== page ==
In 1818, leaders of the Chickasaw signed a treaty ceding all claims to land known today as the “Jackson Purchase” region of west Kentucky.  The land was ceded after prolonged negotiations in which the U.S. was represented by Andrew Jackson and Isaac Shelby, while the Chickasaws were represented by their chiefs, head men and warriors including Levi and George Colbert, Chinubby (also known as the Boy King), and Tishomingo.

On October 19, 1818, the two sides agreed to the transfer by signing a treaty (the Treaty of Tuscaloosa). The U.S. agreed to pay the Chickasaws $300,000, at the rate of $20,000 annually for 15 years, in return for the right to all Chickasaw land east of the Mississippi River and north of the Mississippi state line. The treaty was ratified by the United States Senate and confirmed by President James Monroe on January 7, 1819. The Chickasaw people moved to Indian Territory during the “Great Removal,” years prior to the walk of the “Trail of Tears.”  Other tribes forced to relocate were the Cherokee, Choctaw, Creek and Seminole.  The Chickasaws were one of the last to move.


1838 – Cherokee | Trail of Tears | Columbus-Belmont State Park
Discover Columbus-Belmont State Park, 350 Park Road, Columbus, KY 42032, 270-677-2327, parks.ky.gov/findparks/recparks/cb

Discover Kentucky TOTA Chapter, Alice Murphree, 2380 Edwards Mill Rd Hopkinsville KY 42240, amurphree1139@bellsouth.net, www.nationaltota.org

Discover National Park Service, Trail of Tears, Benge Route, www.nps.gov/trte/

View wayshowing exhibits at Columbus-Belmont State Park at the NPS designated land & water route of Kentucky’s Trail of Trails Benge Route.  This is a story of racial injustice, intolerance, and suffering, but is also a story of survival.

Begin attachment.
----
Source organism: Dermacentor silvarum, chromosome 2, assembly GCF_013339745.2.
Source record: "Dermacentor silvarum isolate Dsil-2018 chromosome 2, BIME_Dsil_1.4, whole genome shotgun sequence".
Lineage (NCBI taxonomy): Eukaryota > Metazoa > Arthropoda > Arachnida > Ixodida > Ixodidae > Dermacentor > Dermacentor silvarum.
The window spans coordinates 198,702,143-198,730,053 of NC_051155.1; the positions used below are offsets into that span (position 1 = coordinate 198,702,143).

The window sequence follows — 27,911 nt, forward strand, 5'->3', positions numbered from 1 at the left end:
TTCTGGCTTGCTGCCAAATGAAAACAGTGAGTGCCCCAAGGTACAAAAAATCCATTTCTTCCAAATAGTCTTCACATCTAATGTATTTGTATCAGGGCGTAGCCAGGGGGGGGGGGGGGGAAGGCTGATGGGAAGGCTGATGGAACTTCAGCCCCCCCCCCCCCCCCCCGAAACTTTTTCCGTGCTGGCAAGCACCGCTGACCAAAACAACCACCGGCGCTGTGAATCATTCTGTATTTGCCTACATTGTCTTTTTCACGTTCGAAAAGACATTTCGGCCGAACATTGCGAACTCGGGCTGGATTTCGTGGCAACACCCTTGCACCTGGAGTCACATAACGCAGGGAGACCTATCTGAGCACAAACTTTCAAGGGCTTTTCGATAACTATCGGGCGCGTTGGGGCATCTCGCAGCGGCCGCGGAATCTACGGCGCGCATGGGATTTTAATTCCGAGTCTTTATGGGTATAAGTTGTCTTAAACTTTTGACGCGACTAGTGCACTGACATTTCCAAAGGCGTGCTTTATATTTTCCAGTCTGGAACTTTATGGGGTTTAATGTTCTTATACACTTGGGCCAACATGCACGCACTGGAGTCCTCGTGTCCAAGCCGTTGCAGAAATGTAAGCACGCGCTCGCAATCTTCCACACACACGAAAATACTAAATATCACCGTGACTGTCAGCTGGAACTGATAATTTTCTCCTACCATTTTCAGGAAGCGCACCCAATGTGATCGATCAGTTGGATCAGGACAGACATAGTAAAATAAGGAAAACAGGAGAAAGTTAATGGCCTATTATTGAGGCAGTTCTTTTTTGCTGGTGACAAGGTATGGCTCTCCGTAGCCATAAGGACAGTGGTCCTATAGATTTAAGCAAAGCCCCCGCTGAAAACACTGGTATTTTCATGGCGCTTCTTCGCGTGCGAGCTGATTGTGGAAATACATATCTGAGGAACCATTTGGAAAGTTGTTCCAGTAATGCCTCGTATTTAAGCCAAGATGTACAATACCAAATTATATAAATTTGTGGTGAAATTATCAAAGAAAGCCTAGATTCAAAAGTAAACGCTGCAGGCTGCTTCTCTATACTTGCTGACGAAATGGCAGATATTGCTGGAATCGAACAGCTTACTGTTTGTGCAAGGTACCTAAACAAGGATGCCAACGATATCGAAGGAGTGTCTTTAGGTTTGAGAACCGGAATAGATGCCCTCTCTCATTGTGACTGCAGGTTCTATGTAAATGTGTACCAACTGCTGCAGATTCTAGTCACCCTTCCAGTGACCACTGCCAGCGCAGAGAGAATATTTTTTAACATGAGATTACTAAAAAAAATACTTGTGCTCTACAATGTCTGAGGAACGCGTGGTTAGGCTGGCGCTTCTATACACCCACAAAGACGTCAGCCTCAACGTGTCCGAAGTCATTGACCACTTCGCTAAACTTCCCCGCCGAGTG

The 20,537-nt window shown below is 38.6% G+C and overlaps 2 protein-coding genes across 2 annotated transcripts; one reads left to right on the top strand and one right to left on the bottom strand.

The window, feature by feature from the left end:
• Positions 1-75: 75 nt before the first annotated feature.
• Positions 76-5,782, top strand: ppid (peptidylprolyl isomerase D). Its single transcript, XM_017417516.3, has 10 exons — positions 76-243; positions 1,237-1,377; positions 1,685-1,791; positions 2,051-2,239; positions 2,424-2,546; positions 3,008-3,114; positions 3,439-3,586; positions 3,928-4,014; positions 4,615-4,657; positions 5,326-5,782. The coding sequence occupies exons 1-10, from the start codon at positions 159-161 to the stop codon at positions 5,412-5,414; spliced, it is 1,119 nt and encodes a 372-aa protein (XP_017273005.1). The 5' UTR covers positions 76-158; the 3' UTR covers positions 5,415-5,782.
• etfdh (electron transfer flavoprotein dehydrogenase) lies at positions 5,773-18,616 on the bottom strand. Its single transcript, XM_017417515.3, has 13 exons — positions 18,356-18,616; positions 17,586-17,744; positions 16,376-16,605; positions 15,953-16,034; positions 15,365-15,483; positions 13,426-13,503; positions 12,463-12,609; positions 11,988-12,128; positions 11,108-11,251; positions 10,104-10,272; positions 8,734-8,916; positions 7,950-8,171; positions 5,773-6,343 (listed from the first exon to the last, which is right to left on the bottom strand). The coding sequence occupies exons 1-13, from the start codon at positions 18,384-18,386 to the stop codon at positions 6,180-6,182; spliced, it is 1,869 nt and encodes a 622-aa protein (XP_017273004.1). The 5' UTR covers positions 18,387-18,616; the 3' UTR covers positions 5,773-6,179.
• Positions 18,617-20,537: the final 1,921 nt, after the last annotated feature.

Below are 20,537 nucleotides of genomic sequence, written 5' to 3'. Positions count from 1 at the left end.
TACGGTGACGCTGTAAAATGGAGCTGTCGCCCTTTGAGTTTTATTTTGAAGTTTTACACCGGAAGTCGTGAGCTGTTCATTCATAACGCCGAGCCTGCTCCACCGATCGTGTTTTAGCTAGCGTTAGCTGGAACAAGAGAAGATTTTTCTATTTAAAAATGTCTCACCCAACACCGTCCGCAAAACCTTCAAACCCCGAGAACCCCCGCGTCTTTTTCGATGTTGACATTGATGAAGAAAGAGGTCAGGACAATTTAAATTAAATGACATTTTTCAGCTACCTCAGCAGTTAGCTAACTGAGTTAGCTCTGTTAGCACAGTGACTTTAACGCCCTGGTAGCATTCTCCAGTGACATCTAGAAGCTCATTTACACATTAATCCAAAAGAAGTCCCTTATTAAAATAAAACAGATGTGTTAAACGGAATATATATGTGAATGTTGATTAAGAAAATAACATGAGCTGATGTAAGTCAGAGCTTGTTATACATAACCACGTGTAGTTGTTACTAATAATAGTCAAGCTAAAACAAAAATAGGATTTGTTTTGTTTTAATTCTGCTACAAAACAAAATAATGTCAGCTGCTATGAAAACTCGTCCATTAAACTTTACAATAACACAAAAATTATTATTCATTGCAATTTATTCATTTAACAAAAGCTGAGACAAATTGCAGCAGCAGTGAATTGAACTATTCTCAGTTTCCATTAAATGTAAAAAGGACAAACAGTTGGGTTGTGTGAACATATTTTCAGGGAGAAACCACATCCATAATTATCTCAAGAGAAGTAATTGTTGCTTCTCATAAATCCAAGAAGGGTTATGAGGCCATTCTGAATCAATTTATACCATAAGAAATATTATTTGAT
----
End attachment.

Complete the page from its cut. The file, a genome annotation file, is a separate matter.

The Trail of Tears Benge Route is named for John Benge who led a detachment of approximately 1,100 Cherokee with 60 wagons and 600 horses on a route to Oklahoma by way of Tennessee through Hickman County, Kentucky, and into Missouri and Arkansas. The group arrived in Columbus, Kentucky, in mid-November 1838, and awaited transport across the Mississippi river by ferry to Belmont, Missouri. The Cherokee most likely spent several days camped around the ferry landing in the area of Columbus-Belmont State Park. The Benge Detachment is the only detachment out of the 13 that went overland that came through Hickman County, Kentucky. The Benge detachment was 10 days in crossing the Mississippi River at Columbus “Iron Banks”.
In 1838, the United States government forcibly removed the Cherokee Indian people from their homelands in Tennessee, Alabama, North Carolina, and Georgia, and sent them to Indian Territory (today known as Oklahoma). The impact to the Cherokee was devastating. Hundreds of Cherokee died during their trip west, and thousands more perished from the consequences of relocation. This tragic chapter in American and Cherokee history became known as the Trail of Tears, and culminated the implementation of the Indian Removal Act of 1830, which mandated the removal of most American Indian tribes east of the Mississippi River to lands in the West.